Historically, lawmakers don’t pass presidential budgets introduced to much fanfare — like President Donald Trump’s was Thursday — even if the president is of the same party that controls Congress.
“It’s kind of a tradition to declare the new president’s budget ‘dead on arrival,’” said Robert Bixby, executive director of the Concord Coalition, a nonpartisan budget watchdog group. “Congress is going to do what it is going to do.”
Trump unveiled a $1.15 trillion spending plan that was chock full of the same proposals that have been offered up before by his Republican predecessors as they all aimed to make good on campaign pledges to shrink the size of the federal government, eliminate redundant programs and cut waste.
Some of those familiar proposals that made it into Trump’s plan: eliminating money for the Corporation for Public Broadcasting and the National Endowment for the Arts, reducing funding for the Internal Revenue Service and the Environmental Protection Agency, and slashing federal dollars to Amtrak.
But lawmakers just can’t seem to support those sorts of cuts when they consider what they would mean to their constituents.
“Cutting programs means cutting programs in their community,” said Leon Panetta, who served as President Bill Clinton’s budget director and chairman of House Budget Committee. “They can’t sustain it politically.”
Immediately after Trump’s budget was released, Democrats and Republicans alike criticized portions that would affect their constituents or their interests.
Sen. Rob Portman, R-Ohio, opposed a proposal to eliminate money for an initiative working to restore the Great Lakes. Rep. Frank LoBiondo, R-N.J., worried about a proposed premium increase for flood insurance. Rep. Kevin Yoder, R-Kan., whose district is home to a major medical research institution, vowed to fight a proposed $5.8 billion cut to the National Institutes of Health.
“Of course, Congress controls the power of the purse,” Trump’s budget director, Mick Mulvaney, acknowledged Thursday. “And this will be the first step in that process.”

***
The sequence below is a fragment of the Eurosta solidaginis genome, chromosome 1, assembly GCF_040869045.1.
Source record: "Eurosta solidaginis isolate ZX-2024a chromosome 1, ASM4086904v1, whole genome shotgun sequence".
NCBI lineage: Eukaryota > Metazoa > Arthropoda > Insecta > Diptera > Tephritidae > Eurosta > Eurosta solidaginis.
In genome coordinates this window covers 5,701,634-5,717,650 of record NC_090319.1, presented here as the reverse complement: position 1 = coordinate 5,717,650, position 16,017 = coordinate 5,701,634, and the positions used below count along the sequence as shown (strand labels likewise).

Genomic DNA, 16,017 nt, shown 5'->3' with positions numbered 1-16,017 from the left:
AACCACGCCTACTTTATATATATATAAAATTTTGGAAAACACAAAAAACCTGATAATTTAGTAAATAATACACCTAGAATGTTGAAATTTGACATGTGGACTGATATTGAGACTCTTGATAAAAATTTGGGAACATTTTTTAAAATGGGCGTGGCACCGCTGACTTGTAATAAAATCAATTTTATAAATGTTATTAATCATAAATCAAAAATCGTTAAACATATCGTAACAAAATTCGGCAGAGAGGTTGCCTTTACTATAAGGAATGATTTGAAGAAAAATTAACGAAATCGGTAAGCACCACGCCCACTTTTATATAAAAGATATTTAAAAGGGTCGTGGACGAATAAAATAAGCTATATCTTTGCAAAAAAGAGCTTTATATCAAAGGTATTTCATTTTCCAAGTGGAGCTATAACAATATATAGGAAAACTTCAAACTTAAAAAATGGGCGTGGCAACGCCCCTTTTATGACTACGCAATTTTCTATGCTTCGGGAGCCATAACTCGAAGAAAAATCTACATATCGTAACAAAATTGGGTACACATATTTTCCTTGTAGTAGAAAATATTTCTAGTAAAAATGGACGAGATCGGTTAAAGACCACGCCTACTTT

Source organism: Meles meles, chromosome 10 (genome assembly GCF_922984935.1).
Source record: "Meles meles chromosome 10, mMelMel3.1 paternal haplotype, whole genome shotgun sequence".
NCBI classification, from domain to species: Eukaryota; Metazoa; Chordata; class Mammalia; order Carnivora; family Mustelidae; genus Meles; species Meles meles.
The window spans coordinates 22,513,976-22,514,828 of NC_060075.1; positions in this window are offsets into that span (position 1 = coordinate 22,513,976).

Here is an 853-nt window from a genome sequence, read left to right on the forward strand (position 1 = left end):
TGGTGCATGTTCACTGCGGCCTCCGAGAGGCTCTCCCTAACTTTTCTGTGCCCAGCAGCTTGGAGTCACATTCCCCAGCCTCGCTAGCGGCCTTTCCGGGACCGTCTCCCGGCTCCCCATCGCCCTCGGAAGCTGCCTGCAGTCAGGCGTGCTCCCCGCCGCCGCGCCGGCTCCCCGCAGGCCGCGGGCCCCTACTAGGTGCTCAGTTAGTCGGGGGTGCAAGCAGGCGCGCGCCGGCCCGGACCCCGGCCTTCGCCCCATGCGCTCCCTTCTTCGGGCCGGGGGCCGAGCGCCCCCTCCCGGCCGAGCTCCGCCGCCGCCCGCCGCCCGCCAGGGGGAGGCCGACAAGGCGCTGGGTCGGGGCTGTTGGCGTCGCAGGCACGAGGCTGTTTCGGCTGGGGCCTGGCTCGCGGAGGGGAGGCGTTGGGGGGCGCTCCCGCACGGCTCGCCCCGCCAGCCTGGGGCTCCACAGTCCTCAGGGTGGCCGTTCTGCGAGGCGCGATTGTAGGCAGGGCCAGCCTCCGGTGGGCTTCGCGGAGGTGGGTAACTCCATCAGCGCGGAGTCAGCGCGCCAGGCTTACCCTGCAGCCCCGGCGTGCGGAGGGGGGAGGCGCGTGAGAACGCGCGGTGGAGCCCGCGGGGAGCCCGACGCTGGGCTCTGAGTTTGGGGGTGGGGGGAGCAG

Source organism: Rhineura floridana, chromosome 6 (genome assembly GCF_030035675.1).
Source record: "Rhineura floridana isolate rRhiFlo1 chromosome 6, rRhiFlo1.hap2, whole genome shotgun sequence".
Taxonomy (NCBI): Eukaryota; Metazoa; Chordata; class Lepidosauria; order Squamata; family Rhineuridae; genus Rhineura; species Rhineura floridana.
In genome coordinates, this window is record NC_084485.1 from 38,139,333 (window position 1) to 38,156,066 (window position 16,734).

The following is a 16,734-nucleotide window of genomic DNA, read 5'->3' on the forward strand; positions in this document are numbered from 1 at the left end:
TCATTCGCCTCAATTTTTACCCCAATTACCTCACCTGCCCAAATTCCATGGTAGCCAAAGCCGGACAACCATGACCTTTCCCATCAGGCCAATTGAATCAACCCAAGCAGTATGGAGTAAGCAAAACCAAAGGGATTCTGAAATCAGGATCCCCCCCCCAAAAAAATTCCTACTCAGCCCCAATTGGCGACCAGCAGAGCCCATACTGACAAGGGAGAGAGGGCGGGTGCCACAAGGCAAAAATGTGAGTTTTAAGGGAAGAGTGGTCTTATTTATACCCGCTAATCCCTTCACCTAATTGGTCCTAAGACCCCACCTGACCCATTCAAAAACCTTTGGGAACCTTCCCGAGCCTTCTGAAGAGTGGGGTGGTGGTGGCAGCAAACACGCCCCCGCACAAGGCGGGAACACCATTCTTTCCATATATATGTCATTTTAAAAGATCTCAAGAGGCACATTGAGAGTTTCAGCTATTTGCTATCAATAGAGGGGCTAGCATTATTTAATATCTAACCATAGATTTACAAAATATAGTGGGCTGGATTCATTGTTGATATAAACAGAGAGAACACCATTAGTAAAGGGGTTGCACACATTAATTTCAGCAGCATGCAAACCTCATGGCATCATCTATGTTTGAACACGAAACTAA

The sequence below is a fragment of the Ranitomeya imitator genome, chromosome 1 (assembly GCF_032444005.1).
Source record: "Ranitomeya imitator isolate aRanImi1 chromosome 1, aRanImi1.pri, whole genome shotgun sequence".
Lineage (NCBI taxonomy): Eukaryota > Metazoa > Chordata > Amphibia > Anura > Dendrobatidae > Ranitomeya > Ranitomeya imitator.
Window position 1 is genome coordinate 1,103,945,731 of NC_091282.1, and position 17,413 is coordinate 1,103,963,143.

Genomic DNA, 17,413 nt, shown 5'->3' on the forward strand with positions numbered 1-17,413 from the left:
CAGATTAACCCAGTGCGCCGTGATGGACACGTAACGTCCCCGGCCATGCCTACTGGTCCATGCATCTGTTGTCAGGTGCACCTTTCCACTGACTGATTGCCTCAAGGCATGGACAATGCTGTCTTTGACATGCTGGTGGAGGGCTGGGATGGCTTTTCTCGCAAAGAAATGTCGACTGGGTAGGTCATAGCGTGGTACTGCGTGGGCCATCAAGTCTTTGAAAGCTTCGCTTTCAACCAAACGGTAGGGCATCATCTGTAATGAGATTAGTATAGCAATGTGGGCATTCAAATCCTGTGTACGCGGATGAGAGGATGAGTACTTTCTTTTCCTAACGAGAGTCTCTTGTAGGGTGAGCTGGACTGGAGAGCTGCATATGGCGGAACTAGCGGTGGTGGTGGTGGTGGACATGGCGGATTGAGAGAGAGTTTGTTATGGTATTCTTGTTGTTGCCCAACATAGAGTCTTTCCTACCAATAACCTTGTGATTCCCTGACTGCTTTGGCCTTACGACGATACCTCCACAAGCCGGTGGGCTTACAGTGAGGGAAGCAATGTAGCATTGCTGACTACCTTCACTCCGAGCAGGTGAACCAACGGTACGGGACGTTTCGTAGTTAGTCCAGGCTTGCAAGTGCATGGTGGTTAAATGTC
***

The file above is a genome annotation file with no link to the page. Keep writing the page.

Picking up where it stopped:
Trump’s spending proposal for the 2018 fiscal year, which begins Oct.1, includes a $54 billion increase in defense spending, which would require Congress to end defense-spending caps agreed to in 2011. This increase in defense spending, most of which is predetermined, would be offset by cuts in programs that lawmakers have a say over, what government experts call “discretionary spending.”
Military and border security would increase dramatically. Programs combating global warming and providing legal aid for the poor would be slashed. And $4.1 billion would be spent to build a wall along the U.S.-Mexico border.
“No matter who the president is or whose party controls the White House, this budget is not considered a viable and realistic plan for spending,” said Rep. Ileana Ros-Lehtinen, R-Fla. “As the saying goes: The president proposes and the Congress disposes. This means that it is the members of Congress who pass appropriation bills, not the president.”
For all the power the president has in other areas, his budget is merely advisory. The Constitution gives Congress the power to dole out the money, and lawmakers are not eager to give up that control.
“It’s about institutional power and pride,” said Ross Baker, a congressional expert at Rutgers University. “Congress has given up a lot to presidents in recent years. They don’t want to give up this.”
Budget experts say Congress sometimes allows new presidents to achieve some of their goals from their first budgets in part because they often put big-picture items in those spending plans. The president most successful at getting what he wanted in recent history was Ronald Reagan in 1981, when a Democratic-led House of Representatives and Republican-run Senate gave him much of what he asked for in his first budget, Baker said.
The document Trump released Thursday is merely a blueprint — what’s dubbed a skinny budget — with a full budget being released in May, a common practice for presidents in their first year.
Trump’s fellow Republicans control both chambers of Congress, but even so lawmakers are expected to move forward with their own budget blueprint this spring, as they traditionally have done.
“Historically, presidential budgets do not fare well with Congress,” said Sen. Lindsey Graham, R-S.C.
(Amy Sherman of the Miami Herald and Lindsay Wise and William Douglas in Washington contributed to this report.)
©2017 McClatchy Washington Bureau
Visit the McClatchy Washington Bureau at www.mcclatchydc.com
Distributed by Tribune Content Agency, LLC.